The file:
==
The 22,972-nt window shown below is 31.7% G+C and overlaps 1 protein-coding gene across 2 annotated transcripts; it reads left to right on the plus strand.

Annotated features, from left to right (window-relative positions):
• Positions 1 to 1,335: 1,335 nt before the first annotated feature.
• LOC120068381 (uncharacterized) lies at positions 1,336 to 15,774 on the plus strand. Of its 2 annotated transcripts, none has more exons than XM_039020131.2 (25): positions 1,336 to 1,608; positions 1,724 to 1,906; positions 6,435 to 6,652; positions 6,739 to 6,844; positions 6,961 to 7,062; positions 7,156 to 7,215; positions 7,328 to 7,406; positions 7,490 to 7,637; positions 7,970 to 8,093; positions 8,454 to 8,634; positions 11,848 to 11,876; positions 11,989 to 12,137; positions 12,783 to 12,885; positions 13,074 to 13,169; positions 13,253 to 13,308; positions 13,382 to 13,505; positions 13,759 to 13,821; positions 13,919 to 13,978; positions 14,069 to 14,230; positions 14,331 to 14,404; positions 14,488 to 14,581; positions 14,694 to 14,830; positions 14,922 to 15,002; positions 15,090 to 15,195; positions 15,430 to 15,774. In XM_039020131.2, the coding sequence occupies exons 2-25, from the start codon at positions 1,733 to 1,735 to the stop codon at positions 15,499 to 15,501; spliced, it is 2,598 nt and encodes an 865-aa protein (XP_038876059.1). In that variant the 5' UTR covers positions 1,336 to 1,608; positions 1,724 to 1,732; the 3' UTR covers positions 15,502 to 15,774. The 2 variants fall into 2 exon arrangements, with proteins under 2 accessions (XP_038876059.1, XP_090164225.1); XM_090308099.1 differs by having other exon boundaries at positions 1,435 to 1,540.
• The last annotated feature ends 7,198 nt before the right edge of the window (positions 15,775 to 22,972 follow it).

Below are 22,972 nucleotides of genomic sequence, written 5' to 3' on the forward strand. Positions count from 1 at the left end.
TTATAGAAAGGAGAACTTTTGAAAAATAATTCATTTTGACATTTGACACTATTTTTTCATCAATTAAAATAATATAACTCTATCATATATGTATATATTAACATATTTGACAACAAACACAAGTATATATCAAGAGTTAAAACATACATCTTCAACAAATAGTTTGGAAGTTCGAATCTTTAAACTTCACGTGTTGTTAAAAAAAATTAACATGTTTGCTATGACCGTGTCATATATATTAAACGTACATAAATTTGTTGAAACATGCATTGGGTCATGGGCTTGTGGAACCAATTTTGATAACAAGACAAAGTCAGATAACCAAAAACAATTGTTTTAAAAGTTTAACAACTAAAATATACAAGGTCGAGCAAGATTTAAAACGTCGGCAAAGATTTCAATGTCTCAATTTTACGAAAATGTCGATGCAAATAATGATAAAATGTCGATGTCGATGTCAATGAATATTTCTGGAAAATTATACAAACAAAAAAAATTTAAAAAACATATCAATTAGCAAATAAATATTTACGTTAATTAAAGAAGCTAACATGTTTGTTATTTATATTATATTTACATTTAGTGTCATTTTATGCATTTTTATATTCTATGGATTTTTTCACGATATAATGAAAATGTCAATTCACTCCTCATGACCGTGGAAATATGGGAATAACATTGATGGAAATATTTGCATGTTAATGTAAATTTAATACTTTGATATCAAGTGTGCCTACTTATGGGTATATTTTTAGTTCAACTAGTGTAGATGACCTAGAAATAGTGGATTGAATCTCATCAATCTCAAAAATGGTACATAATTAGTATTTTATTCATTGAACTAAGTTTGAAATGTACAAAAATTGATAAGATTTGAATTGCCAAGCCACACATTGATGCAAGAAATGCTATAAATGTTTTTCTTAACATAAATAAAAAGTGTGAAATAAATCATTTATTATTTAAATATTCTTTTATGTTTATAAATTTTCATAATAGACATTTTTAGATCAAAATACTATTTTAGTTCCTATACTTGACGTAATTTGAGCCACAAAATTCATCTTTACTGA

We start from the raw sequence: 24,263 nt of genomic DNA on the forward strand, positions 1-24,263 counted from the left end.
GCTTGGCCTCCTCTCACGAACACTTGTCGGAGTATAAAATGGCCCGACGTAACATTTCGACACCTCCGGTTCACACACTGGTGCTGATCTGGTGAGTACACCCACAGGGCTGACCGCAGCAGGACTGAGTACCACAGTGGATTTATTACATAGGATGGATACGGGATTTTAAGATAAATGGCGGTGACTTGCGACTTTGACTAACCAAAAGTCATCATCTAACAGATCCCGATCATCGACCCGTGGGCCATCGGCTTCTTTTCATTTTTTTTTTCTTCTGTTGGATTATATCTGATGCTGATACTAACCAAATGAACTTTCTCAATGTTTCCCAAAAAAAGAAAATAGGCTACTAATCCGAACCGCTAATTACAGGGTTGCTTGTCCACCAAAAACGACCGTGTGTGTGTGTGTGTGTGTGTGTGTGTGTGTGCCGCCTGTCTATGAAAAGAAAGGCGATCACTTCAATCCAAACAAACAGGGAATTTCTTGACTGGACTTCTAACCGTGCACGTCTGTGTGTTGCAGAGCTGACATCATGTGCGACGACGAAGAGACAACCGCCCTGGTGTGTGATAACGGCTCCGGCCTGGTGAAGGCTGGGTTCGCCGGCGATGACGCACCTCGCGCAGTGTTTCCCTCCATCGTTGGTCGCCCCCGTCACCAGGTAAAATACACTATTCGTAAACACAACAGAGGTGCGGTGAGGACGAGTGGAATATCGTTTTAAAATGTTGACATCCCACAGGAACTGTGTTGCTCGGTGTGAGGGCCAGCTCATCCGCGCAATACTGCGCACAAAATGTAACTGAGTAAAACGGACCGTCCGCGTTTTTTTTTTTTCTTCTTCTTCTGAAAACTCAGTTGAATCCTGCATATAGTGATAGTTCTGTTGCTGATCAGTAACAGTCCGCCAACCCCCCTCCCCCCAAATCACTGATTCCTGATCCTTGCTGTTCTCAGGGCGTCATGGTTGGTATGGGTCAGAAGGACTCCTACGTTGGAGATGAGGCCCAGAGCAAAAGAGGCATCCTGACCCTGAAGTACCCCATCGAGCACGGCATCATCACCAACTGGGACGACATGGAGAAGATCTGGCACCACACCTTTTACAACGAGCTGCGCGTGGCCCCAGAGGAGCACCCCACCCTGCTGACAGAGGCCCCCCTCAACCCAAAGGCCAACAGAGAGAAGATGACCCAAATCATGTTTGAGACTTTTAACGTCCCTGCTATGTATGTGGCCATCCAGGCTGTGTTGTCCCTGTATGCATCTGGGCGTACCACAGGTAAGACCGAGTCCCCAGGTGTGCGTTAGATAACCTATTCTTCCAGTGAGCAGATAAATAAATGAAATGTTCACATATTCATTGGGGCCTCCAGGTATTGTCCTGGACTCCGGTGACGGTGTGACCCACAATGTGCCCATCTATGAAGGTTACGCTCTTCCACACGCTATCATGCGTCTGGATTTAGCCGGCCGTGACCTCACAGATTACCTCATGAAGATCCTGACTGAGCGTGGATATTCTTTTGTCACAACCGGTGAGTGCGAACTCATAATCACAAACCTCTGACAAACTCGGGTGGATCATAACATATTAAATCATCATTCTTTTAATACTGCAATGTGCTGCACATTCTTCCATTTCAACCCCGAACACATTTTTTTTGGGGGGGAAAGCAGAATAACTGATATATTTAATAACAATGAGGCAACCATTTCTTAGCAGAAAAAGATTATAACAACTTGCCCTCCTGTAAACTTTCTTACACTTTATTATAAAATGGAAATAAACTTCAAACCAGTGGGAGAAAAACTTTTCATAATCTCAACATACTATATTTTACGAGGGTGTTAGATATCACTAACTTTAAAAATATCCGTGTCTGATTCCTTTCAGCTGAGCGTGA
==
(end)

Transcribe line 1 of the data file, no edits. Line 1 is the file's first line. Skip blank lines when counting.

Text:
The 22,972-nt window shown below is 31.7% G+C and overlaps 1 protein-coding gene across 2 annotated transcripts; it reads left to right on the plus strand.